The reason as to why Sadashiv Rao waited inactively for nearly two months without taking on the enemy and carrying the fight to the invaders is unclear and has remained a point of debate. The indisputable fact remains that by the time he decided to give battle, hunger had claimed both soldiers and horses in sufficient numbers to have made a tangible detrimental impact on the overall capability of the Maratha army. It has been speculated that the unexplained wait in Panipat could have been the result of Bhau believing that the Peshwa would arrive with reinforcements, especially since he had specifically asked for assistance. However, he was unaware that his messages and letters had been intercepted and never reached the Peshwa in the Deccan. Another reason that is often mentioned is that Bhau continued to be hopeful that his agents would devastate the Doab and Bundlekhand, thereby forcing Abdali’s allies to desert him. The reduction in the Afghan forces would, it was felt, make the coalition incapable of facing the mighty Maratha army. Unfortunately for Bhau and the Marathas, neither of these situations eventuated.

Once again, donning the hat of an analyst with ample hindsight, the best course of action for Sadashiv Rao would have been to attack the Afghans and offer battle immediately after Govind Pant was killed. The Maratha army’s efficiency and morale was at its highest at that point in time. Once that opportunity was squandered, terminal decline set in, in all aspects that make an army great. Victory became a pipedream, although Bhau and his senior commanders seem to have been unaware of the dire situation.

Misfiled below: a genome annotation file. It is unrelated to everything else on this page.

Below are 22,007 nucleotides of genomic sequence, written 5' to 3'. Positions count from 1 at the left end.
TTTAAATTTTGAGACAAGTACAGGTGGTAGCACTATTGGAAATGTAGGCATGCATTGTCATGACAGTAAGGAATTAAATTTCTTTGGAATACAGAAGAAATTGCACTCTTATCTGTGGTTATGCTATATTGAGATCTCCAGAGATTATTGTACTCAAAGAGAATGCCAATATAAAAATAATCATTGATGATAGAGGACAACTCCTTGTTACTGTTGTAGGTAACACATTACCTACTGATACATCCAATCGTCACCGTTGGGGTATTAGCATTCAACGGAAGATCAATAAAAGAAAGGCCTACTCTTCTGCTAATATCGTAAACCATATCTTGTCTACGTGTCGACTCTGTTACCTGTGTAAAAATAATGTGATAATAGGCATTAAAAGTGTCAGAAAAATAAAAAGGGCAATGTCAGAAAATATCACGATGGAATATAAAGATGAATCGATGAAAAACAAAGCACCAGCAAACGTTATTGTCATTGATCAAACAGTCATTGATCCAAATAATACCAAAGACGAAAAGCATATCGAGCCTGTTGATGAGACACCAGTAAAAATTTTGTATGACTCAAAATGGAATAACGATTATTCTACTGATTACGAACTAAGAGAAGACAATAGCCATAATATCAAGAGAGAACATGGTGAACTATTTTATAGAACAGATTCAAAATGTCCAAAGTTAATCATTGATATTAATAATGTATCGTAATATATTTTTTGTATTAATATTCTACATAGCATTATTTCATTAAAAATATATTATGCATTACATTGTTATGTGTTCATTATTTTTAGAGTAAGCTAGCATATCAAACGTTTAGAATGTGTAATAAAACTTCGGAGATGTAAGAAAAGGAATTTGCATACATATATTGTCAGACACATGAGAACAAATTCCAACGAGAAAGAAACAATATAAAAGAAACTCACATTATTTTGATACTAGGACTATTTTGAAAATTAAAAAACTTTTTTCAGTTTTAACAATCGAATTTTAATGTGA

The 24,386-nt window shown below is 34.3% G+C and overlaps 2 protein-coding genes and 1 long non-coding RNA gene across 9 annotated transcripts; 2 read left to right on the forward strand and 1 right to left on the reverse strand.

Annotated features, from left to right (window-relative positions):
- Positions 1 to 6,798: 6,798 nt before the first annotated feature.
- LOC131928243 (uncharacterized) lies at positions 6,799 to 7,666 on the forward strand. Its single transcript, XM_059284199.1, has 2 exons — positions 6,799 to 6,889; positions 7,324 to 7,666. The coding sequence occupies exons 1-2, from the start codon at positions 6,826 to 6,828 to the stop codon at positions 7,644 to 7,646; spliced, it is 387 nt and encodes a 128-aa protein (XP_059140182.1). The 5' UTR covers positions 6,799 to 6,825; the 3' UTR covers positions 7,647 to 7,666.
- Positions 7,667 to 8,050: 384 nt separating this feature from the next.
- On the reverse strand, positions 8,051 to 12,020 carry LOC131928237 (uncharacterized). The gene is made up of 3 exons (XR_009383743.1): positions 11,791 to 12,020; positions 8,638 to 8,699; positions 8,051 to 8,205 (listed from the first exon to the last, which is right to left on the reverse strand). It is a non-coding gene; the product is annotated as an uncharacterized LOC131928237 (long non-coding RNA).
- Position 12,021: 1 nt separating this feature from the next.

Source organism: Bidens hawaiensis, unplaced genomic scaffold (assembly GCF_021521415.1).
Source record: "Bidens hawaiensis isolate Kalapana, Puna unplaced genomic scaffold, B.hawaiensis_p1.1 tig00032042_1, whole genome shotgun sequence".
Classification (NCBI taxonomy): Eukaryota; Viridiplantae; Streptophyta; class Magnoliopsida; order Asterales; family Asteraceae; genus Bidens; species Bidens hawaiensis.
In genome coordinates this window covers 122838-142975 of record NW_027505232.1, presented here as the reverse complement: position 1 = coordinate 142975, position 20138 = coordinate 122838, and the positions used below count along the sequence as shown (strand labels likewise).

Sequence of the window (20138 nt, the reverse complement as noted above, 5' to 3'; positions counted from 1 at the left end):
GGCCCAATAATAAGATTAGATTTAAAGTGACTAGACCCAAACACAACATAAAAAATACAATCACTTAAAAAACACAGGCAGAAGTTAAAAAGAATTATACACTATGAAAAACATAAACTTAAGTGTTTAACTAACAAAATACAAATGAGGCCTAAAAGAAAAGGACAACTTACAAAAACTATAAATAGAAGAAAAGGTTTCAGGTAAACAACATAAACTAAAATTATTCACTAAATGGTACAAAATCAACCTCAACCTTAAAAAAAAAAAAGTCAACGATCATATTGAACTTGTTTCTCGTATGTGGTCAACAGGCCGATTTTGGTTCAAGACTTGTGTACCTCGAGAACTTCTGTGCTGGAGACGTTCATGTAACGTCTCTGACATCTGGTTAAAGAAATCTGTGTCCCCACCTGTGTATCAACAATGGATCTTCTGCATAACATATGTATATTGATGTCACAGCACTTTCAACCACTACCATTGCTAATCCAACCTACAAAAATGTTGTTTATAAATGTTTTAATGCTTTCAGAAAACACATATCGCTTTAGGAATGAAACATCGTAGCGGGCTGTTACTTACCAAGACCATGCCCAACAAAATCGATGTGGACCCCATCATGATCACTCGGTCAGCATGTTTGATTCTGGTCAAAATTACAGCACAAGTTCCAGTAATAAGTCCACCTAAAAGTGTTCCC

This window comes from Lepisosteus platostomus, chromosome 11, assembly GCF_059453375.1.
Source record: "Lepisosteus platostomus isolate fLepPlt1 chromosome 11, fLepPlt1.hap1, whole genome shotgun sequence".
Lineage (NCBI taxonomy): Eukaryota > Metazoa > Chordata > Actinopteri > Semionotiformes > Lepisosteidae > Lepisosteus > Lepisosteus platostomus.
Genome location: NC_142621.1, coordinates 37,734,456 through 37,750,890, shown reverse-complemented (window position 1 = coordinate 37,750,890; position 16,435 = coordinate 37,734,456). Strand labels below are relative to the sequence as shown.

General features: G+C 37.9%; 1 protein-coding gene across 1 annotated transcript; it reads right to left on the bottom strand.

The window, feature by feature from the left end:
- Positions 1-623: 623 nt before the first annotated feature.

The major reasons for the failure of the magnificent Maratha expeditionary force to achieve any of the myriad and changing goals that it was supposed to realise have been numerated above. Similarly, as mentioned in the previous chapter, the Battle of Panipat while being a debacle for Maratha power, did not have any lasting impact on the power and status of the Maratha Empire, which continued to march from strength to strength for another half a century and more.

The interesting part of this analysis is that the seven reasons that have been identified can be superimposed on a large number of battles that came to be fought in the sub-continent in subsequent decades, and they would hold as true as they are to the Battle of Panipat. There were universal lessons to be learned for the Indian potentates, which were unfortunately not imbibed and therefore the mistakes continued to be committed repeatedly. The broader history of the sub-continent is made up of such follies.

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About Sanu Kainikara

Sainik School Kazhakuttam (Kerala), National Defence Academy 39/A, 108 Pilot's Course IAF, fighter pilot, QFI, FCL, psc, HACC, Voluntary Retirement as Wing Commander. Canberra-based Political and Defence Analyst specialising in military strategy, national security, and international politics. PhD in International Politics from University of Adelaide Executive Masters in Public Adminsitration (ANZSOG) Adjunct Professor, University of New South Wales, Distinguished Fellow Institute For Regional Security (IFRS) Distinguished Fellow Centre for Air Power Studies (CAPS)